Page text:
Ryan tipped his head dismissively, then roared away leaving a black fog behind.

“The new one’s huge?” I said, flapping my arm across my face to avoid choking.

“My mum’s boyfriend.”

My eyes were in danger of drying out, they’d gone so wide. “He’ll hurt you.”

He smiled gently. “He’s not that big. I just said that so Ryan wouldn’t turn up at the flat.”

“Right.” I laughed. “Did he really have a seatbelt on a marijuana plant?”

Si didn’t laugh. “There’s probably worse in his glove box.”

“So, how do you know him?”

“I don’t. Not really. He’s just a twat my mum knows. I’m sorry he said those things about you.”

“It’s not your fault. I’ve heard worse, and I definitely do not know my way around a car.”

By the time we got to the scrubs, I remembered the other reason I didn’t go there. An eight-foot chicken wire fence.

“Shit,” I said.

“I can give you a leg-up.”

“Your hands are already broken.”

“I can take your weight.” He leant close to my ear, and said, “I already did, remember?”

I shuddered. “You mean I didn’t dream that particular humiliation?”

He shook his head. “Totally real.”

“So you give me a leg-up, then what? I face-plant into the chicken wire, and go home looking like I’ve been griddled?”

He laughed. “Fine. There’s a weaker spot in the fence we can crawl through, but it’s around the other side.”

“You just wanted to see me get scuffed up. That’s evil.”

***

Meet Kite

“In my dream, this was the beginning. Errol said the domino is a figurative thing. He said the events of this dream signal Newton’s third law. The domino that topples the rest. The start of a new war.”

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Kite first appears in Of Blood and Oil, the third book in the series. A trans nephilim with a gross and scaly green coat, a fondness for fire and Doritos, the inability to eat while sitting, and an apocalypse cupboard in their room.

Violet’s twin sister has gone missing while looking for someone who was believed to be dead. The only clue is a shrine of surveillance images of the London Underground, where Violet encounters vicious, hairy panic.

***

From Of Blood and Oil …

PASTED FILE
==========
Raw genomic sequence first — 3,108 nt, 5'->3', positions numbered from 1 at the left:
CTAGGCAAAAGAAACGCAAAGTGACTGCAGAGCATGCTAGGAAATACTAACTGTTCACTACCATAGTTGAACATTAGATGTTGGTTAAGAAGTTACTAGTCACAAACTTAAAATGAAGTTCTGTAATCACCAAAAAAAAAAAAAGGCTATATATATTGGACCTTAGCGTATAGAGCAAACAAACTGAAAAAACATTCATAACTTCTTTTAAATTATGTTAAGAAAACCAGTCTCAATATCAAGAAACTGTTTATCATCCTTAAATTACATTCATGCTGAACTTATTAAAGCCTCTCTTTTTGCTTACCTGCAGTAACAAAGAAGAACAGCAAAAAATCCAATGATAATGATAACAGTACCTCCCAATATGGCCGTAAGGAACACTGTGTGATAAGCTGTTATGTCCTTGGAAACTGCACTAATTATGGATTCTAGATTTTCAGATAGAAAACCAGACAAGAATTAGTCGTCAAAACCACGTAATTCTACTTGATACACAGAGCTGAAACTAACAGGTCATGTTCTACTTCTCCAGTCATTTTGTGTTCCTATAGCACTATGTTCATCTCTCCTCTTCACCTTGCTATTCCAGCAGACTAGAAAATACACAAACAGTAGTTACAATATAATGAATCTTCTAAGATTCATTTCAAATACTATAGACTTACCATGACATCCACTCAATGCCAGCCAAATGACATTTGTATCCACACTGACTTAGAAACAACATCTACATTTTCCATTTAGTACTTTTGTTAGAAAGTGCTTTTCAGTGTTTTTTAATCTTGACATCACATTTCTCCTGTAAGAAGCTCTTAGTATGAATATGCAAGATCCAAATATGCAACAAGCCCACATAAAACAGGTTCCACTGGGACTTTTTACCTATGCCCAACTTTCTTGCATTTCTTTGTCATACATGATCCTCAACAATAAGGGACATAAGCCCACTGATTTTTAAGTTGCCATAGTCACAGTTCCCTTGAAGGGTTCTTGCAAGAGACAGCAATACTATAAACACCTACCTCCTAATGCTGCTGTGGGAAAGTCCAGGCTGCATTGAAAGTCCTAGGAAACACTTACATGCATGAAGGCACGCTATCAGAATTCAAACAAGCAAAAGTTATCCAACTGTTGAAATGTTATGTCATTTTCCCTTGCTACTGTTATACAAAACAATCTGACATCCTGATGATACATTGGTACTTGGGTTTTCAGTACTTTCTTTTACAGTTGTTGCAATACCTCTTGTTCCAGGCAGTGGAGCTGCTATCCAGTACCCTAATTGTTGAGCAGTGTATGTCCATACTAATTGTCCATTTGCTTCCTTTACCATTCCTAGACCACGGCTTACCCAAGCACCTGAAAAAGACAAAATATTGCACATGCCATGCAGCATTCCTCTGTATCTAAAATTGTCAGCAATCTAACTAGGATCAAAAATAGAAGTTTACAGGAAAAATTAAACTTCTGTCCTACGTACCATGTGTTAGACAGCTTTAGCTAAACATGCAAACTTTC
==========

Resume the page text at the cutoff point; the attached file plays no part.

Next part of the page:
A station platform passed by in slow motion, its curved, tiled walls reflecting the yellow lights above. Standing on a metal bench, fists bared, was a tall, skinny somebody in a black hoodie, a curtain of moss green hair covering half their face. They roared at a vaewolf, one fist finding its throat, the other its nose. It yelped when its attacker leant to the side, aiming a kick square into the beast’s chest. It staggered backwards across the platform where two more vaewolves lay unconscious. The somebody jumped down from the bench, but more vaewolves were pouring through the archways behind them.

“Violet,” Daniel whispered, turning his head sideways to get one last look before the platform disappeared from view. “They’re like us.”

“Go get them then.”

***

A tangle of flailing limbs and scratching hands landed with a thump on the carriage floor.

“Hey!” I bellowed at the stranger, whose nails were sinking into Daniel’s neck. “A thank you will suffice.”

She scrambled to her feet. She was taller than me and built like a pencil. The corner of her mouth quirked into a half smile, and she snorted at me. She had curious hazel eyes, mostly a mossy green flecked with honey. She pulled her hood back revealing short, jet black hair. Dyed black hair if the greenish tinge was anything to go by. A thick green fringe, the exact colour of mushy peas, fell forward, covering half her face. She was striking, her long face giving the impression of being reflected in the back of a spoon.

“What would I be thanking him for?” she said, her raspy voice low and incredulous.

“Rescuing you,” I said, scowling up at her. She was like an exceptionally tall pixie.

“Did I look like I needed rescuing?” she said, leaning forward as her hands went to her hips. She winced.

“Yeah, you did. You’re hurt,” I said, reaching for her waist. She swatted my hand away and glared at me. “Let me see,” I said, reaching out again.

“I’m not hurt,” she said, taking a step back.

“If one of those things bit you …”

“Fine,” she said, pulling up the back of her jacket and turning her back towards me. “See, no bites. I had a tattoo coloured this morning and it hurts when I touch it, that’s all.”

The lower portion of her back on her right side was covered in gauze, which disappeared into the waistband of her jeans.

“Wow, how far up do they go?” I said, tracking the column of tattoos until they disappeared beneath her jacket. I caught sight of a bandage wrapped around the middle of her back, before she hastily tugged her jacket down.

“All the way up and over the opposite shoulder to here,” she said, chopping at her left arm at a point midway between her elbow and shoulder.

***

“You can sit, you know,” said Caleb, nodding at an armchair.

“Nah, it’s alright,” said Kite. “Have you got any food? I’m starving.”